Sunday, May 6, 2012

The Silent Oscars: 1924 (Unofficial)

Okay, so this one requires more than a little explanation. I think the consensus pick for best picture would be Erich von Stroheim's Greed, with Buster Keaton's Sherlock, Jr. running a close second. And maybe I'll come around to that viewpoint by the time I actually write these essays. But for now I'm going with the Douglas Fairbanks's swashbuckling masterpiece The Thief of Bagdad as the best movie of the year.

Greed is a very good movie in its present form—ten reels of film about a dimwitted dentist, his gold-obsessed wife and a meddling friend who wants revenge for a wrong that only a self-entitled monster would think he was done—but I think its reputation as the best movie of 1924 rests as much on what's not on the screen as what's on it: as you likely know, Stroheim's first cut of the movie was nine hours long and film critics have lamented its loss as the number one tragedy in movie history.

Well, maybe.

I've read Stroheim's original screenplay—all 300 single-spaced pages of it—and it's either as wonderfully subtle as a season's worth of Mad Men episodes or as wordy and punishing as a nine hour silent movie threatens to be. Maybe both. I've given it the award for best screenplay, but without seeing how the actors performed their parts, how Stroheim set up his camera shots, and how the editor paced the story, I have no way of knowing how good it actually was. And neither does anybody else, not really.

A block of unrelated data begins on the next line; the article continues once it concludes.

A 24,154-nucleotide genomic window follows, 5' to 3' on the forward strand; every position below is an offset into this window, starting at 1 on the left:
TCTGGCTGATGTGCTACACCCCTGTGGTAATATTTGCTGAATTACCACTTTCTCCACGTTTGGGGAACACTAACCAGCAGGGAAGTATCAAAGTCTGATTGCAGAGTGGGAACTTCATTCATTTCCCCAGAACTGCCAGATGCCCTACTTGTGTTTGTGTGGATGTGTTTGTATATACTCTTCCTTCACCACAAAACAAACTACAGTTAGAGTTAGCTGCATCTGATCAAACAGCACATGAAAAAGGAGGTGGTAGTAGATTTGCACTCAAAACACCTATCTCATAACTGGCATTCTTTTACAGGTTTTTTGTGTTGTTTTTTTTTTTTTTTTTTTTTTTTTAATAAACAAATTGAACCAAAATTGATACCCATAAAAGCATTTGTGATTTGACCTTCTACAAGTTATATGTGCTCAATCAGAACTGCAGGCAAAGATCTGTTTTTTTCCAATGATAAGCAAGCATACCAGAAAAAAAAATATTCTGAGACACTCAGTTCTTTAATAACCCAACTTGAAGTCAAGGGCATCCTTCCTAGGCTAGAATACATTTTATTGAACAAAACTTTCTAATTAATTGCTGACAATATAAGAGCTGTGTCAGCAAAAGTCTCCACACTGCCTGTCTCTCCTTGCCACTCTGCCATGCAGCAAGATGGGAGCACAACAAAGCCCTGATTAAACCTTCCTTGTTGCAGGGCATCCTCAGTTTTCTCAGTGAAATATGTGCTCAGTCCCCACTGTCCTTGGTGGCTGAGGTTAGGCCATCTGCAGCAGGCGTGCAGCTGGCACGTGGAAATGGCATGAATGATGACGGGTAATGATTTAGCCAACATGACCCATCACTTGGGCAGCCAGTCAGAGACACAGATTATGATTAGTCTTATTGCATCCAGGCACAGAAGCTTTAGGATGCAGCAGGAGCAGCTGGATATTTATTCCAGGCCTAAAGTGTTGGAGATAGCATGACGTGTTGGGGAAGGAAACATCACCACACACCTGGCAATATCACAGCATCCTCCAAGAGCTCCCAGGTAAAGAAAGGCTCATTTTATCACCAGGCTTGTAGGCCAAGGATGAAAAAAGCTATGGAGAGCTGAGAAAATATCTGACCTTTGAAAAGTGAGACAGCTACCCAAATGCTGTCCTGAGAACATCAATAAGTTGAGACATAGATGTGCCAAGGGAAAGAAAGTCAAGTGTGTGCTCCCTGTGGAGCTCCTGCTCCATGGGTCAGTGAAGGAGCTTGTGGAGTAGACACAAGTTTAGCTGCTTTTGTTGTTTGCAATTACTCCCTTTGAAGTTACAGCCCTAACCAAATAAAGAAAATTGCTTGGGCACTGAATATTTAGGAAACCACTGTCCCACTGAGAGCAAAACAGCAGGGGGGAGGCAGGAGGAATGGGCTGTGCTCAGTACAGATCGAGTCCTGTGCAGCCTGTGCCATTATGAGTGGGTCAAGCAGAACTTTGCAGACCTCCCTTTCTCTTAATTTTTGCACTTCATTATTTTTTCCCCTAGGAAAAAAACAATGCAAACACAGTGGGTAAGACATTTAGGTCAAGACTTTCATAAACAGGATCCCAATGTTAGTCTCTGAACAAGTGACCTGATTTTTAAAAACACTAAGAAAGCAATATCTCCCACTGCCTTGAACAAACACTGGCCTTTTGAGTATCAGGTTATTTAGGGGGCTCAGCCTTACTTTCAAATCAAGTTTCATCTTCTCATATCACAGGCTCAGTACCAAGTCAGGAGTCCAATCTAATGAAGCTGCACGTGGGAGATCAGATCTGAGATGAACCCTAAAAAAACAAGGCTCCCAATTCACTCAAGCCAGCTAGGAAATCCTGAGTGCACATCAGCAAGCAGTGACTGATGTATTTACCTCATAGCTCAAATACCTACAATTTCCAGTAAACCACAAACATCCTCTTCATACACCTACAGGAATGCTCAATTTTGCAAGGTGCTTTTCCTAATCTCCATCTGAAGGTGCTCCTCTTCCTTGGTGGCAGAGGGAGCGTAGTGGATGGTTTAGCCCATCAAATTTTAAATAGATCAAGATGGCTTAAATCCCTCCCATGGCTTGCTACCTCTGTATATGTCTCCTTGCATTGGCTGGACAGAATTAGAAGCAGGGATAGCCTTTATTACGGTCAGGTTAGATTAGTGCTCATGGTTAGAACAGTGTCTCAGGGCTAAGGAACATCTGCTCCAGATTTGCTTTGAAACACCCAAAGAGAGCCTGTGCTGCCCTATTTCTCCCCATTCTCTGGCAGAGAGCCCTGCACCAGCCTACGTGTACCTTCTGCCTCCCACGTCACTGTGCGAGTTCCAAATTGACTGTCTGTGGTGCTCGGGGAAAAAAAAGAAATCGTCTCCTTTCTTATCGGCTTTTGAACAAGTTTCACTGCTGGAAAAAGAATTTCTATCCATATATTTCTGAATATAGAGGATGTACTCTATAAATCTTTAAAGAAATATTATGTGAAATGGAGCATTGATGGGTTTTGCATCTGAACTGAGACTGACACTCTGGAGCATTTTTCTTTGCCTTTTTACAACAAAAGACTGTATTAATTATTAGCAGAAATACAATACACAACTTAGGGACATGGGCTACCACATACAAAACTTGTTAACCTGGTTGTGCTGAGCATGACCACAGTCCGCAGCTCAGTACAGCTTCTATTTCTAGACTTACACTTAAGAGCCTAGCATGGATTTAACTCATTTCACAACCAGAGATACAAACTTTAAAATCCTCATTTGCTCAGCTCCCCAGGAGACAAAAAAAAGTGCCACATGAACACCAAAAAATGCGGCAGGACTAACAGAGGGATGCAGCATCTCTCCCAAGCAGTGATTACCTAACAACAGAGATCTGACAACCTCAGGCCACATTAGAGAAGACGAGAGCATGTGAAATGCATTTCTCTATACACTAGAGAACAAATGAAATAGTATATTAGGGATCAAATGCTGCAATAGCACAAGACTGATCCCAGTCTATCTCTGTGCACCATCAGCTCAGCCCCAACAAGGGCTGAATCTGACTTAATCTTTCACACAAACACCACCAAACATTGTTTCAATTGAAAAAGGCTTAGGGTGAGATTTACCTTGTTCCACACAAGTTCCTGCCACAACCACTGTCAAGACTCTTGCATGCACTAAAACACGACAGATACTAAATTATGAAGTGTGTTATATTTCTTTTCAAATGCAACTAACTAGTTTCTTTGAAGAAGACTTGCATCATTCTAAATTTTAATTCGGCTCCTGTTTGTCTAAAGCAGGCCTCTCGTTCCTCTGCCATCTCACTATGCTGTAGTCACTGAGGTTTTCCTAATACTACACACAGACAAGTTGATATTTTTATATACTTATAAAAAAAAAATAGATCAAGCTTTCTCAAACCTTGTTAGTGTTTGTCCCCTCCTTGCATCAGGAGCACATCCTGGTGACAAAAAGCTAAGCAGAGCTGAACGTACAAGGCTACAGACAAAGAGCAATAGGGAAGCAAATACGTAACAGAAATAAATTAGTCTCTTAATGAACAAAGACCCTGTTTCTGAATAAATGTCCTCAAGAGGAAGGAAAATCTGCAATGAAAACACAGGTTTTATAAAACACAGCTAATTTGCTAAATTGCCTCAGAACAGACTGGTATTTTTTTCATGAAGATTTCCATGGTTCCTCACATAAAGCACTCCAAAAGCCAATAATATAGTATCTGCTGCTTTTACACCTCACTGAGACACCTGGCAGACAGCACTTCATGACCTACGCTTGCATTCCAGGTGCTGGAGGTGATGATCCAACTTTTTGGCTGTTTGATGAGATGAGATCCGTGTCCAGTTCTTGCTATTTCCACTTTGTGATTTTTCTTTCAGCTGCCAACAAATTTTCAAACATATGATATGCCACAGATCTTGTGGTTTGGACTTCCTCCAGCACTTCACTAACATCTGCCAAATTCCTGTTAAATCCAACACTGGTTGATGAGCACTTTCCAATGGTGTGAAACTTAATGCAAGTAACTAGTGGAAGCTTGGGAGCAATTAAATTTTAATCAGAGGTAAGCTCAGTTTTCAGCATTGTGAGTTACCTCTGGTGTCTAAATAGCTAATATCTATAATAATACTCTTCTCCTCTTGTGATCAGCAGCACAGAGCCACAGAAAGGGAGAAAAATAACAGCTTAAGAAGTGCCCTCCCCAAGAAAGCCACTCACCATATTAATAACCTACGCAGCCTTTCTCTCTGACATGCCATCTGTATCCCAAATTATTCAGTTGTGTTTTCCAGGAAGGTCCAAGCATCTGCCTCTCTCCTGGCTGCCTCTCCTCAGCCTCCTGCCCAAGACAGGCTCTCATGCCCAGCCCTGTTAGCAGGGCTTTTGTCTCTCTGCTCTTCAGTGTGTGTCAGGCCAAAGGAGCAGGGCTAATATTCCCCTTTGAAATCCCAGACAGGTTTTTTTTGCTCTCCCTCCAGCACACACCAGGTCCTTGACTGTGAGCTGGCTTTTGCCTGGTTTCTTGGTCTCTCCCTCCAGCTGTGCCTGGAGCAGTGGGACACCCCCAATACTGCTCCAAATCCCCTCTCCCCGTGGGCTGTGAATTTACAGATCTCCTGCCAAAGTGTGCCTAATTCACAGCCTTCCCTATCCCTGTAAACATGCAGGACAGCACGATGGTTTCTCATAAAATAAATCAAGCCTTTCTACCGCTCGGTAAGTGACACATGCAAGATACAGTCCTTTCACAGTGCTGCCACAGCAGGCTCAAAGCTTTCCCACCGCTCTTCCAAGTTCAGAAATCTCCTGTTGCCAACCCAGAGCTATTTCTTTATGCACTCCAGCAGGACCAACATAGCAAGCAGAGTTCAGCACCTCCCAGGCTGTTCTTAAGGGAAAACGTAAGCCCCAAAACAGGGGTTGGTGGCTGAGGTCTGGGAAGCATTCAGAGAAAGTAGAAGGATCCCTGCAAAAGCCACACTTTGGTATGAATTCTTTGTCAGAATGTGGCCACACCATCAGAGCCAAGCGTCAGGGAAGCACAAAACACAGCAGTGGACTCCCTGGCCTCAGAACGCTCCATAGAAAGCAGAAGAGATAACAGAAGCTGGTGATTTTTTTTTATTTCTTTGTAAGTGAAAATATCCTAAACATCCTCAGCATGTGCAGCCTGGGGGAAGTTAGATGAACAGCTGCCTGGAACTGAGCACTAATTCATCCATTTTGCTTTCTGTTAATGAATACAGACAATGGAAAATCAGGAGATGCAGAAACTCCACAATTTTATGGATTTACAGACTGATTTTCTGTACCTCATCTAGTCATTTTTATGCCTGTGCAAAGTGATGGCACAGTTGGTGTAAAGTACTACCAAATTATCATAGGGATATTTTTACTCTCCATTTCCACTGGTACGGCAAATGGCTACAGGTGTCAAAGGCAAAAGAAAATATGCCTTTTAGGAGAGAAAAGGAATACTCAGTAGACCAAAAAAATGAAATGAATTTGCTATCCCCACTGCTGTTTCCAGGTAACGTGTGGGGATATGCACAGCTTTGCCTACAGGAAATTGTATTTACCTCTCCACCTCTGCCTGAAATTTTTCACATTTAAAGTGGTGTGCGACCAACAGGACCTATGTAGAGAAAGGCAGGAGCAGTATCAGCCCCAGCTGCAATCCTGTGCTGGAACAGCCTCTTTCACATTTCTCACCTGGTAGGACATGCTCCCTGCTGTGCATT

As for Sherlock Jr., I'd call it the perfect summation of everything that Georges Méliès ever wanted to do on film, a collection of the most inventive trick camera shots of the entire silent era, all staged and performed by Keaton, edited together seamlessly into a very funny little comedy. If I were to treat Sherlock Jr. and Keaton's other 1924 film, The Navigator, together as a single body of work, I'd give the pair the award for best picture. But while I've done that in the past with short one- and two-reel films, I'm not inclined to do so with feature films.

Keaton wins a well deserved award for best direction, though.

Which leaves The Thief of Bagdad. I've written about it before, saying, "With the graceful and athletic Douglas Fairbanks at its heart, The Thief of Bagdad is as fluid as a ballet while at the same time serving up a rip-snorting yarn filled with the best special effects 1924 could offer." I stand by that. If you're only going to see one Douglas Fairbanks movie in your life, see this one.

I don't expect you to agree, but then half the fun of an award is giving people an opportunity to complain you got it wrong. So have at it: tell me I'm wrong.

Picture: The Thief Of Bagdad (prod. Douglas Fairbanks)

Actor: Emil Jannings (The Last Laugh)

Actress: Marie Prevost (The Marriage Circle)

Director: Buster Keaton (Sherlock Jr.)

Supporting Actor: Conrad Veidt (Waxworks)

Supporting Actress: Zasu Pitts (Greed)

Screenplay: Erich von Stroheim, from the novel McTeague by Frank Norris (Greed)

Special Awards: Buster Keaton (Sherlock, Jr.) (Film Editing); William Cameron Menzies (The Thief of Bagdad) (Art Direction-Set Decoration)

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